59th Air Defense Artillery Regiment

From Wikipedia, the free encyclopedia
Jump to navigation Jump to search
59th Coast Artillery Regiment
59 ADA COA.png
Coat of arms
Active 1917
Country  United States
Branch Army
Type Air defense artillery
Size Regiment
Motto(s) Defendimus
Mascot(s) Oozlefinch
Engagements
Commanders
Notable
commanders
Colonel Paul Bunker

The 59th Coast Artillery Regiment, later the 59th Air Defense Artillery Regiment, was a regiment in the United States Army. It served as a heavy artillery regiment in France in World War I, and was in the Battle of Corregidor, Philippine Islands, in World War II.

History[edit]

During the Philippines Campaign (1941–42) the regiment garrisoned much of the Harbor Defenses of Manila and Subic Bays, along with the 91st Coast Artillery and 92nd Coast Artillery of the Philippine Scouts. It operated at least the following batteries, at Fort Mills, Corregidor unless otherwise noted:

  • A Battery Hearn
  • B Battery Crockett
  • C Battery Wheeler
  • D Battery Cheney
  • E Battery Fort Drum (El Fraile Island)
  • F Battery Smith
  • G Battery Fort Hughes
  • H Battery Geary
  • I Battery (AA) Fort Hughes
  • K Battery James

Lineage[edit]

Constituted 1 December 1917 in the Regular Army as the 59th Artillery (Coast Artillery Corps) (CAC) and organized 1 January 1918 at Fort Hamilton, New York from existing Regular Army and New York National Guard Companies of Coast Artillery. Moved to France March 1918, armed there with 24 British-made 8-inch howitzers, served with the 32nd Brigade (CAC) on the Western Front, including support of I and IV Army Corps. Returned to the US in January 1919 and later moved to Camp Lewis, Washington state (National Guard Companies demobilized at Camp Upton, New York during January and February 1919 but regiment continued on active status).[1][2]

  • (Service Battery; Headquarters Detachment and Combat train, 1st, 2nd and 3rd Battalions inactivated 30 September 1922 at Fort Mills, Philippine Islands, in the Harbor Defenses of Manila and Subic Bays. Batteries G, and H activated 11 October 1922 at Fort Mills). Redesignated 20 February 1924 as the 59th Coast Artillery (Tractor Drawn); Concurrently batteries C, D, E, and F activated at Fort Mills. In 1935 the regiment was redesignated as Harbor Defense. Remainder of regiment activated 30 May 1941 at Fort Mills.
  • Heavily engaged in the Battle of Corregidor, surrendered 6 May 1942 to the Japanese forces on Corregidor Island, Philippine Islands.
  • Inactivated 2 April 1946 at Fort Mills.
  • Redesignated 26 December 1947 as the 59th Antiaircraft Artillery Automatic Weapons Battalion and activated 1 January 1948 at Fort Bliss, Texas.
  • Redesignated 24 February 1953 as the 59th Antiaircraft Artillery Battalion. Inactivated 1 September 1958 at Fort Bliss.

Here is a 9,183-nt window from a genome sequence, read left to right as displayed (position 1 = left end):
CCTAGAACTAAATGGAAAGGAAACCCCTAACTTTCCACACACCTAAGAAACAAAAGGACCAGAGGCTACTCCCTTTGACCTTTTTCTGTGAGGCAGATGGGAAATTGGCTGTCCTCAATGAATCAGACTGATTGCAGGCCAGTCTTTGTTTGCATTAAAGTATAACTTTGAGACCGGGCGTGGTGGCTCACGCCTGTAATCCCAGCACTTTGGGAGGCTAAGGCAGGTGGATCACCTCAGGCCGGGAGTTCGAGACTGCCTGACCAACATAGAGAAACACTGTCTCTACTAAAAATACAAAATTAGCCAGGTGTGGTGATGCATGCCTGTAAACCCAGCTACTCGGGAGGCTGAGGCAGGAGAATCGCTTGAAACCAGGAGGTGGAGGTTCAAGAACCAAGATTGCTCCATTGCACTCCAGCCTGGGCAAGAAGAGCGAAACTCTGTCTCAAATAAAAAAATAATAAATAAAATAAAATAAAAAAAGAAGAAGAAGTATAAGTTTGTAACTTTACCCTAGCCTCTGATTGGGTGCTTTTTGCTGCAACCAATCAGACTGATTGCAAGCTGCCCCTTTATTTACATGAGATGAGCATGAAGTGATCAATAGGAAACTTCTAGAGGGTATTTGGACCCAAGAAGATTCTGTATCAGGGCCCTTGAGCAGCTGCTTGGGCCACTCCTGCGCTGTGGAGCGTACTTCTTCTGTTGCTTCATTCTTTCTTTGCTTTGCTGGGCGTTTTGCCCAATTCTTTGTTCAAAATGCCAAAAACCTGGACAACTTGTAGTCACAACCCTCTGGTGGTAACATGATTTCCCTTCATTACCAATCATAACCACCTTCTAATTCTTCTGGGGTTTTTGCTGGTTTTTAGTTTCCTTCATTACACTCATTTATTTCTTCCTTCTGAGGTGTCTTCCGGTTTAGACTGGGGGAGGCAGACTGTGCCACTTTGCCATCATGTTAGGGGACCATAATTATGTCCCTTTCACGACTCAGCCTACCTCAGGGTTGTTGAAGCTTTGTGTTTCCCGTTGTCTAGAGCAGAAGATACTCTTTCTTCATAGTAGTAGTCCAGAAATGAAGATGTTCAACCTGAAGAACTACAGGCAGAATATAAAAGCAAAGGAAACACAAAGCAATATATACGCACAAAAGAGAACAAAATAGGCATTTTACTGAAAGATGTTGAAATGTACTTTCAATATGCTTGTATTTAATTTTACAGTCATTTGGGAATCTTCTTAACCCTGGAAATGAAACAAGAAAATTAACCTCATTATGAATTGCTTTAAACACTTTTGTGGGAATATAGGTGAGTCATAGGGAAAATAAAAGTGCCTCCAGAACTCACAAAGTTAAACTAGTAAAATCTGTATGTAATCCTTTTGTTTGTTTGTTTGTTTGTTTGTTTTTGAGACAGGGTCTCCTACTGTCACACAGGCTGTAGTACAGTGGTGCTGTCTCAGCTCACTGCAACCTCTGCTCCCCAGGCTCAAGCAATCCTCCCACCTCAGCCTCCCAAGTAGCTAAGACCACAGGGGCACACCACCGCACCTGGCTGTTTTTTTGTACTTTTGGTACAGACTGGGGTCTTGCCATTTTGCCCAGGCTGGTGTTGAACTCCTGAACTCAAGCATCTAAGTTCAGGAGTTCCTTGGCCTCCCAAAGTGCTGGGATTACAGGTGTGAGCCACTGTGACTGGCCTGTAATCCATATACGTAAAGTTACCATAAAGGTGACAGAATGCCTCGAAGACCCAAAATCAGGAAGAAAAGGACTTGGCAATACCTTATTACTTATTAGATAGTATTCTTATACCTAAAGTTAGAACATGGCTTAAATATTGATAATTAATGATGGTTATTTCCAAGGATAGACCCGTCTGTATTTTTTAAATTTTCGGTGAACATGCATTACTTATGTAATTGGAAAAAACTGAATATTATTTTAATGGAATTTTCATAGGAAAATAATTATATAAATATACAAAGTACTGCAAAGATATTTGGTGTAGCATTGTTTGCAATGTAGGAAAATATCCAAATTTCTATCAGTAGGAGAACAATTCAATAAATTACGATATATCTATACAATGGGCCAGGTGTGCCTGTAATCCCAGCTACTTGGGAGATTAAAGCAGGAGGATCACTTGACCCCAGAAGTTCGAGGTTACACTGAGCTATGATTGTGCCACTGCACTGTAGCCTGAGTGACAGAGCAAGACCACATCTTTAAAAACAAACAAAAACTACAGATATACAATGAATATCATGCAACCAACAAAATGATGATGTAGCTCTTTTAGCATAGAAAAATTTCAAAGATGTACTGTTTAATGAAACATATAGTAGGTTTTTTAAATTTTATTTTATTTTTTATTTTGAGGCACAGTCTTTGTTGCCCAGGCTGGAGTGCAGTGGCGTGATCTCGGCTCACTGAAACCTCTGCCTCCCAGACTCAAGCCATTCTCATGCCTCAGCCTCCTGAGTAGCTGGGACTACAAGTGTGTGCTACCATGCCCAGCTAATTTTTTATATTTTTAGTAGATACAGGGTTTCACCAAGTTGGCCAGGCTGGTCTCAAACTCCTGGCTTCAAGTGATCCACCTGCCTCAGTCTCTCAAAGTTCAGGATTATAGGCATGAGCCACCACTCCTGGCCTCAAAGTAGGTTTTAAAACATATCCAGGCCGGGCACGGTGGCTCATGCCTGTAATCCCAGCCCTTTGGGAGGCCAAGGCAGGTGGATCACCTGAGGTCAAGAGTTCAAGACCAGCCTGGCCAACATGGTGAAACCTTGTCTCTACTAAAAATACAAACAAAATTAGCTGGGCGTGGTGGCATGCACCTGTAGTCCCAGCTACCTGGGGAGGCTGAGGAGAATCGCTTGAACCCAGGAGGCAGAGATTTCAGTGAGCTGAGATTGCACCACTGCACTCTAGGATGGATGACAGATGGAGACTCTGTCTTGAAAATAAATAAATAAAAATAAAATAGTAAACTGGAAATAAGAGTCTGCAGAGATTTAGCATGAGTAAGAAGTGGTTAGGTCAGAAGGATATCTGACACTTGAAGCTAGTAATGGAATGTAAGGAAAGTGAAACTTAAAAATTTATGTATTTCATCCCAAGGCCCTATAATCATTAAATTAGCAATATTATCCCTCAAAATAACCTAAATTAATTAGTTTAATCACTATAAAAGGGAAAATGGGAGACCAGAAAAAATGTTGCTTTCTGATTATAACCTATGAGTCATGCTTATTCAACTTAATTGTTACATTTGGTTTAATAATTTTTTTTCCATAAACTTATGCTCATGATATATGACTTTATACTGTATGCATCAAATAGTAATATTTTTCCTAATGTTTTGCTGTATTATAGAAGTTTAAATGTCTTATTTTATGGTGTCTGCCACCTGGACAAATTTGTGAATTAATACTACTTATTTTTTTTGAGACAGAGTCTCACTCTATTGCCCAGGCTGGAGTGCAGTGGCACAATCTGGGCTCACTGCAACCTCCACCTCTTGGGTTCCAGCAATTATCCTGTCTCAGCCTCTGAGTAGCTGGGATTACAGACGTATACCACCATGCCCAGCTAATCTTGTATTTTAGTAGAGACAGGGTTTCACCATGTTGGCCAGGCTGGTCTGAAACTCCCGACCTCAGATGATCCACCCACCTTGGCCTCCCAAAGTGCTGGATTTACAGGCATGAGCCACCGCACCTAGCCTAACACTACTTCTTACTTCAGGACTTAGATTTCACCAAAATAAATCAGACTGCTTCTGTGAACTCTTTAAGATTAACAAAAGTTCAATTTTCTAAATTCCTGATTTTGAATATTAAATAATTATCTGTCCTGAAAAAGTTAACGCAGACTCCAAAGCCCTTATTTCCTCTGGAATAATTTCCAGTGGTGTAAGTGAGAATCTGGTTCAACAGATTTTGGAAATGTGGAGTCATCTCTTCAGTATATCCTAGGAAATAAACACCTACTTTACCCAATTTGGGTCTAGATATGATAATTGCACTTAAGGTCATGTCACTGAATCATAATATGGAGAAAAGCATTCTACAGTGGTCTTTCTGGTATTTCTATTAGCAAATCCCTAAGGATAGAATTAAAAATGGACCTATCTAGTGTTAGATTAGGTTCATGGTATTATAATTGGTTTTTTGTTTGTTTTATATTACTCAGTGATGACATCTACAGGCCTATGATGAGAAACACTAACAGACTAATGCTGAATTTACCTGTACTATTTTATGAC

• Reorganized and redesignated 31 July 1959 as the 59th Artillery, a parent regiment under the Combat Arms Regimental System.

Distinctive unit insignia[edit]

  • Description

A Gold color metal and enamel device 1 1/8 inches (2.86 cm) in height overall consisting of a shield blazoned: Per fess vair and Argent, in base a thistle Proper. Attached above from a wreath Argent and Azure a demi-lion rampant Gules grasping in dexter claw a sword Or. Attached above and to the sides of the shield a Gold scroll inscribed “DEFENDIMUS” in Red letters.

  • Symbolism

The vair on the shield is from the arms of the Coast Defenses of Southern New York, the thistle is one of the emblems of Lorraine and is borne on the arms of Nancy not far from St. Mihiel. The crest is taken from the arms of St. Menehould in red for Artillery.[3] The motto translates to “We Defend.”

  • Background

The distinctive unit insignia was originally approved for the 59th Artillery Regiment on 15 August 1930. It was redesignated for the 59th Antiaircraft Artillery Battalion (Automatic Weapons) on 23 November 1953. The insignia was redesignated for the 59th Artillery Regiment on 5 December 1958. It was redesignated effective 1 September 1971, for the 59th Air Defense Artillery Regiment.

Coat of arms[edit]

Blazon[edit]

  • Shield

Per fess vair and Argent, in base a thistle Proper.

  • Crest

On a wreath Argent and Azure a demi-lion rampant Gules armed and langued of the second grasping in dexter claw a sword Or. Motto: DEFENDIMUS (We Defend).

Symbolism[edit]

  • Shield

The vair on the shield is from the arms of the Coast Defenses of New York, the thistle is one of the emblems of Lorraine and is borne on the arms of Nancy not far from St. Mihiel.

  • Crest

The crest it taken from the arms of St. Menehould in red for Artillery.

Background[edit]

The coat of arms was originally approved for the 59th Artillery Regiment on 1 April 1921. It was amended to correct the motto on 28 April 1927. It was redesignated for the 59th Antiaircraft Artillery Automatic Weapons Battalion on 21 April 1949. The insignia was redesignated for the 59th Antiaircraft Artillery Battalion (Automatic Weapons) on 23 November 1953. It was redesignated for the 59th Artillery Regiment on 5 December 1958. It was redesignated effective 1 September 1971, for the 59th Air Defense Artillery Regiment.

Campaign streamers[edit]

World War I

  • St Mihiel
  • Meuse-Argonne
  • Lorraine 1918

World War II

  • Philippine Islands

Decorations[edit]

See also[edit]

References[edit]

  1. ^ Rinaldi, p. 163
  2. ^ Gaines, pp. 34-35
  3. ^ All of these place names are areas US forces served in during World War I.

External links[edit]